Immediately after signing the deal with the Angels, Matthews bought a house in Newport Beach that has a sweeping view of the Pacific Ocean from the backyard. A good place for Gavin to play, his mother to convalesce and his grandparents to relax, he thought."I think in the end my family just won out," said Matthews, reflecting on why he chose the Angels. "I thought about my grandparents, who are 89 and 86, watching them get old, along with watching my son grow up. All these things I've missed out on. I just really wanted to put myself closer to them geographically." A .313 average with 19 homers, 79 runs batted in and 102 runs scored in 147 games for the Rangers put him in position to make that move. And a market that spiraled during free agency gave him a chance for financial security. Matthews scoffs at the notion that the big contract will create big pressure. "I'm dealing with things that are real-life issues," Matthews said. "When I get to go out and play a baseball game it is a welcome relief for me. A break for 3 1/2 hours when I don't have to deal with anything else. I get to go out and play baseball. It's such a relief and so gratifying. It's my escape. There's no pressure on me playing baseball." He has been through the lows, but he was never lower than in the spring of 2002, he recalled. "That spring was my lowest point, when I thought, 'Wow, maybe [baseball] is not in the cards,' " he said. Matthews was in camp with the Mets when he learned that close friend and former San Diego teammate Mike Darr had been killed when the SUV he was driving rolled over on a freeway late one night as he was returning to the Padres' Peoria, Ariz., training facility. Matthews was already with his fourth club in four seasons. He couldn't overcome Darr's death that spring, he confided, not feeling mentally strong enough to either attend the funeral or offer condolences to Darr's wife. And after batting .190, Matthews was traded to the Orioles just after the start of the regular season. He didn't notify anyone in his family about the transaction, and as he drove from New York to Baltimore, Matthews contemplated the apparent shambles of his life and career. His father called, snapping Matthews back from oblivion. "That's when we had it out," Matthews said. "He said, 'What's going on with you? I know you're really struggling with Mike's death, but you need to find a way to get over it. You need to call her because you're not the only one trying to cope.'" Darr was 26 and beginning his fourth Major League season at the time of his death. He left his young wife and three little children. Heeding his father's advice, Matthews finally made that belated call to Darr's widow. "I was driving to Baltimore, crying, telling her how sorry I was that I didn't call," Matthews said. "She said that it was going to be OK and that it was a new beginning for everyone. She said she hoped it would mean a fresh start for me and new beginning for me also. By the time we got off the phone I was pulling up to Baltimore. I felt like a ton of weight was lifted off my shoulders." It wasn't until four years and three teams later that "Little Sarge" put it all together -- the big season, the big contract and a place to play for the next five years. His family, of course, is the big beneficiary, not to mention a baseball player who finally seems to be at peace.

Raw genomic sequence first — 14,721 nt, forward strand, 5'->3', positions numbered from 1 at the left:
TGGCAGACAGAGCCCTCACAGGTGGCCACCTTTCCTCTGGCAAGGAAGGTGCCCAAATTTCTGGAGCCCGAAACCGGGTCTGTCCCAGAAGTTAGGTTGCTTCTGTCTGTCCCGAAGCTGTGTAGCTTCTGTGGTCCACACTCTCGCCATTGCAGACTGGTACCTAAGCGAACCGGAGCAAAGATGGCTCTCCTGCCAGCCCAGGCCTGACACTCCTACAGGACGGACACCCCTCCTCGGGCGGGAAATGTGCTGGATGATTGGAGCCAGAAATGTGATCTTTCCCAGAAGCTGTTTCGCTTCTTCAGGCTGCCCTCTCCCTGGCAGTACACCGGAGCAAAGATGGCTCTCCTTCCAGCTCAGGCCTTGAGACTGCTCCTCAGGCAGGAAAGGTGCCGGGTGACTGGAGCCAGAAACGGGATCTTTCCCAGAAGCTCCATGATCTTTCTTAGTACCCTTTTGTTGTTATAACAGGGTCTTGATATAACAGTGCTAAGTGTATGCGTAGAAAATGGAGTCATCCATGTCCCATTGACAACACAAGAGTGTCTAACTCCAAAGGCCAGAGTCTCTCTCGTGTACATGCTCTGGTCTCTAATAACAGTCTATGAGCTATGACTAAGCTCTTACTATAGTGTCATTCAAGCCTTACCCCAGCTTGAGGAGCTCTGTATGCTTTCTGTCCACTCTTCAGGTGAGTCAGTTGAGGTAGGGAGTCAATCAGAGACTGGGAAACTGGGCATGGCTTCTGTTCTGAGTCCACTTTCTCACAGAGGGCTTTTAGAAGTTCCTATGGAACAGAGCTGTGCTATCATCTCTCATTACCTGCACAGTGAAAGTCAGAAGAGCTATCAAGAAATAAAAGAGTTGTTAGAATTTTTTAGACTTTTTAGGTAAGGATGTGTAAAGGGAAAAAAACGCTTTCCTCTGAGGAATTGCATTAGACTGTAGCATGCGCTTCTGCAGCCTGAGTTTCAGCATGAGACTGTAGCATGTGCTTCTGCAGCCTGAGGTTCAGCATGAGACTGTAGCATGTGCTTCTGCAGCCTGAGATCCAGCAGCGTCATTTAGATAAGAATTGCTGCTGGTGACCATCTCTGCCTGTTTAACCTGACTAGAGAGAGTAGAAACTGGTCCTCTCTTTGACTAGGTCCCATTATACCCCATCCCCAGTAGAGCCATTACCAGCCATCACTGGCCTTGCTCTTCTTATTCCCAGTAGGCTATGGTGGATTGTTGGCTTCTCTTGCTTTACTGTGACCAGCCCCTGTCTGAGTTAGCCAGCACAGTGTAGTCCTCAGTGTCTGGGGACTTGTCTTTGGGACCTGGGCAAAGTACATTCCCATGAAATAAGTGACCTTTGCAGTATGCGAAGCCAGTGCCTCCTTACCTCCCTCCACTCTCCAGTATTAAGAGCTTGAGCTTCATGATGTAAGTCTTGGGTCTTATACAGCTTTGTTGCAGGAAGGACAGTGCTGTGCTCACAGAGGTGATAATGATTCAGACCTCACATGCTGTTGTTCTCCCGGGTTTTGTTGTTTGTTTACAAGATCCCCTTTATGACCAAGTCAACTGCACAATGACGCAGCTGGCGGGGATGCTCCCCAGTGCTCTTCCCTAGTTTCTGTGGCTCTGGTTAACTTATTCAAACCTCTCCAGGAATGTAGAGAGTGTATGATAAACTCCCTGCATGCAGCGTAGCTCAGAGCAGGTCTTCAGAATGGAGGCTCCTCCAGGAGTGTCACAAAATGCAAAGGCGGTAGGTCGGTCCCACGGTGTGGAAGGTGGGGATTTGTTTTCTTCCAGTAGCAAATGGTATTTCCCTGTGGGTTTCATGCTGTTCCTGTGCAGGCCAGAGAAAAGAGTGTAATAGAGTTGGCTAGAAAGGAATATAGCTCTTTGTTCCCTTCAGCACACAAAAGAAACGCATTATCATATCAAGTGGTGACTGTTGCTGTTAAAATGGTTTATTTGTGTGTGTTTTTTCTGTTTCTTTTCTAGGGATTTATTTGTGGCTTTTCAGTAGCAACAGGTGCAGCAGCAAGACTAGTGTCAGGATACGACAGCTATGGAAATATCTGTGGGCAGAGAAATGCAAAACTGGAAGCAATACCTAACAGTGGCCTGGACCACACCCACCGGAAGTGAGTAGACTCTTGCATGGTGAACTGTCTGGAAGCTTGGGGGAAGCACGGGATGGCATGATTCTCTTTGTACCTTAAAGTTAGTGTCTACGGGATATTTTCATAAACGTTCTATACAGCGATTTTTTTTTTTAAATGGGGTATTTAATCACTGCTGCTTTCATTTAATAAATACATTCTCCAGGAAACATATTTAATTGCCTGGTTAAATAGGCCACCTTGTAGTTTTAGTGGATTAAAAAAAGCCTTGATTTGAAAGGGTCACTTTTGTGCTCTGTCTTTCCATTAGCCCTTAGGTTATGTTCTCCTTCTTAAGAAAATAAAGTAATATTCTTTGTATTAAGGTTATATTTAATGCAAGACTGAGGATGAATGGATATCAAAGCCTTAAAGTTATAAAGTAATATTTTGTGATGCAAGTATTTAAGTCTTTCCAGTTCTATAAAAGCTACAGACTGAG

Barry M. Bloom is a national reporter for MLB.com. This story was not subject to the approval of Major League Baseball or its clubs.